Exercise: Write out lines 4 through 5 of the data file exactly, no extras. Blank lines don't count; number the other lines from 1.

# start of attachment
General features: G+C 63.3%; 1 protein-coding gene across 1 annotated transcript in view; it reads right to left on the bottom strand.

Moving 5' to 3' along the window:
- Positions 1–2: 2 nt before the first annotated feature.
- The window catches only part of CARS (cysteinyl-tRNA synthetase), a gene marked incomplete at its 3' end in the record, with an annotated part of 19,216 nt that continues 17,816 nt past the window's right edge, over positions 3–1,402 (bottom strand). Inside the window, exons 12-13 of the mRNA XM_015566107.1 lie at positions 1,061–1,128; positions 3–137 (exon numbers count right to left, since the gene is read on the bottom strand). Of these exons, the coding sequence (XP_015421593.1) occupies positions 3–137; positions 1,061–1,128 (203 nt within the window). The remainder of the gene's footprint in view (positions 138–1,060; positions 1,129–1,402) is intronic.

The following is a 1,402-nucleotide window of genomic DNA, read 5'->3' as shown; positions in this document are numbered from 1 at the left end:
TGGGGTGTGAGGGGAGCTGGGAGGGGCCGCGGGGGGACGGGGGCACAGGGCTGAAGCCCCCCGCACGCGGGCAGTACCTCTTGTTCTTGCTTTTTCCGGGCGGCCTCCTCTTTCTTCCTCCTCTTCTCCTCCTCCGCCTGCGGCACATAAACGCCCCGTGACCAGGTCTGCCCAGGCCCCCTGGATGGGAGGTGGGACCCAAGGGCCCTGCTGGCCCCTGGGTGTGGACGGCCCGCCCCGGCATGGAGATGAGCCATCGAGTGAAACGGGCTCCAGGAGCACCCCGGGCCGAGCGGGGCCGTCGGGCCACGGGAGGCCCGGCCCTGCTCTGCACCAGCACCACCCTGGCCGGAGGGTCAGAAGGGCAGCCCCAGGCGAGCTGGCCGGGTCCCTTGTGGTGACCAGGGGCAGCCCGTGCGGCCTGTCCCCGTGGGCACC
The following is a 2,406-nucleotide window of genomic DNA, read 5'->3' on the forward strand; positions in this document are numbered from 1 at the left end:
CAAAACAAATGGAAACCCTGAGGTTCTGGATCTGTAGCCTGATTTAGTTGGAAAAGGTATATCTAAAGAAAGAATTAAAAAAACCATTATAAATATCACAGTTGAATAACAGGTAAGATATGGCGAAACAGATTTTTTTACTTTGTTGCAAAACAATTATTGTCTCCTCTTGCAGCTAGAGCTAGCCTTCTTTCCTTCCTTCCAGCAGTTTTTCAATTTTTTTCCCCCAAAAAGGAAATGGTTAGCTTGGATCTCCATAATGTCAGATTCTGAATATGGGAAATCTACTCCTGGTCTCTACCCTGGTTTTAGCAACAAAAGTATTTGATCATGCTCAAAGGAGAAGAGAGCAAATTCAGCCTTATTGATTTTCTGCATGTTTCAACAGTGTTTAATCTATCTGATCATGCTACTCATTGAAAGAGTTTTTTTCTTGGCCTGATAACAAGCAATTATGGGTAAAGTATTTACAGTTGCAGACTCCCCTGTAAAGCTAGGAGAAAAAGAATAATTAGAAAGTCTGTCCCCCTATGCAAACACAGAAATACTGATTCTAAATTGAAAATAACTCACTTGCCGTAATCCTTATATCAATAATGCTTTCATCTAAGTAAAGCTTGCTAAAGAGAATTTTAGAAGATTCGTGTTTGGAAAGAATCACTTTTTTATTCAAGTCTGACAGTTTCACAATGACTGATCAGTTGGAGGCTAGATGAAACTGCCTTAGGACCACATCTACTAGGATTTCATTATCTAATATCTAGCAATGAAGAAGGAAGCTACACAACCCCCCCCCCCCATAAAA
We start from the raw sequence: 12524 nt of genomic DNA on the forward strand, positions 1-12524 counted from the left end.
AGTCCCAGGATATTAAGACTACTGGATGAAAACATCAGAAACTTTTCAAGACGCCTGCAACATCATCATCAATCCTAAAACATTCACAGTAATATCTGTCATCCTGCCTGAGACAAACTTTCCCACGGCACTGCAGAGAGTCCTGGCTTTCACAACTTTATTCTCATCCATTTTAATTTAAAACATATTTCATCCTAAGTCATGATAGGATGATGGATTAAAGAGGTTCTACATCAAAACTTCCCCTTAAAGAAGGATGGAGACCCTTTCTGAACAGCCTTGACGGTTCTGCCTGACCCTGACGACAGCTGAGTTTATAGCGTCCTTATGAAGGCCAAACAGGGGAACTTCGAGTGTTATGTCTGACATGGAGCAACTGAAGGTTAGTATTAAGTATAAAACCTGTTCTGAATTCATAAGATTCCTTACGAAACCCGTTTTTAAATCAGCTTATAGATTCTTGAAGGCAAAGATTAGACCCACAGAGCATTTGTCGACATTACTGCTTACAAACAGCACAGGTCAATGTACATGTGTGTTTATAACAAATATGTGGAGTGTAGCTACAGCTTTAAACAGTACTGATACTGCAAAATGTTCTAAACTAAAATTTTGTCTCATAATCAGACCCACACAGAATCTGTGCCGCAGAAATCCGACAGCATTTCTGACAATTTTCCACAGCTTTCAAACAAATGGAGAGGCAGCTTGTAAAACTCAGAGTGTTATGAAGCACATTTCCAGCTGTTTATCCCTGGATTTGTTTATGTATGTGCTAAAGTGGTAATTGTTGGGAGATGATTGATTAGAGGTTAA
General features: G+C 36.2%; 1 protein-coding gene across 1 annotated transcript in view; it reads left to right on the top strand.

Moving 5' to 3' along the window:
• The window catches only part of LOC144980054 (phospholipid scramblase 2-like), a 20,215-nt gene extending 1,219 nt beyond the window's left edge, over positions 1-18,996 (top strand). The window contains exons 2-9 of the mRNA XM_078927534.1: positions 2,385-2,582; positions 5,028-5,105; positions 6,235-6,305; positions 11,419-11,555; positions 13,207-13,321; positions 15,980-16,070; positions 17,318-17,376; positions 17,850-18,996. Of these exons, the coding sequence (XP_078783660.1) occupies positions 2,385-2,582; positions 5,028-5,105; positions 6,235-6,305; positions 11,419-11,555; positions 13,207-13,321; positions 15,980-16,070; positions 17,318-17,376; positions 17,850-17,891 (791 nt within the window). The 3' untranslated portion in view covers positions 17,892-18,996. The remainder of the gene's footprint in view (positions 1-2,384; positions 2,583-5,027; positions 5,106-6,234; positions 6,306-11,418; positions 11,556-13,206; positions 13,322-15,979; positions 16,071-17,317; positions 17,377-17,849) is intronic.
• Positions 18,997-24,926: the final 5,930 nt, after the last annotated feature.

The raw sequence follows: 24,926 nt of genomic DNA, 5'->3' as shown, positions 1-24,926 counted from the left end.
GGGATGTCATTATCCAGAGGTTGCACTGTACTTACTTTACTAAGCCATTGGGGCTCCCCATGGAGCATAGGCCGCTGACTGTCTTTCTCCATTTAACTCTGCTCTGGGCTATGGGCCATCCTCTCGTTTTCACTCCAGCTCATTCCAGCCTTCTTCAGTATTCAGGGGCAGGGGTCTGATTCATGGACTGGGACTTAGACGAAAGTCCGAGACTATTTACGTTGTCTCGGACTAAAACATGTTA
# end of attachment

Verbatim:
- The window catches only part of CARS (cysteinyl-tRNA synthetase), a gene marked incomplete at its 3' end in the record, with an annotated part of 19,216 nt that continues 17,816 nt past the window's right edge, over positions 3–1,402 (bottom strand). Inside the window, exons 12-13 of the mRNA XM_015566107.1 lie at positions 1,061–1,128; positions 3–137 (exon numbers count right to left, since the gene is read on the bottom strand). Of these exons, the coding sequence (XP_015421593.1) occupies positions 3–137; positions 1,061–1,128 (203 nt within the window). The remainder of the gene's footprint in view (positions 138–1,060; positions 1,129–1,402) is intronic.

The following is a 1,402-nucleotide window of genomic DNA, read 5'->3' as shown; positions in this document are numbered from 1 at the left end: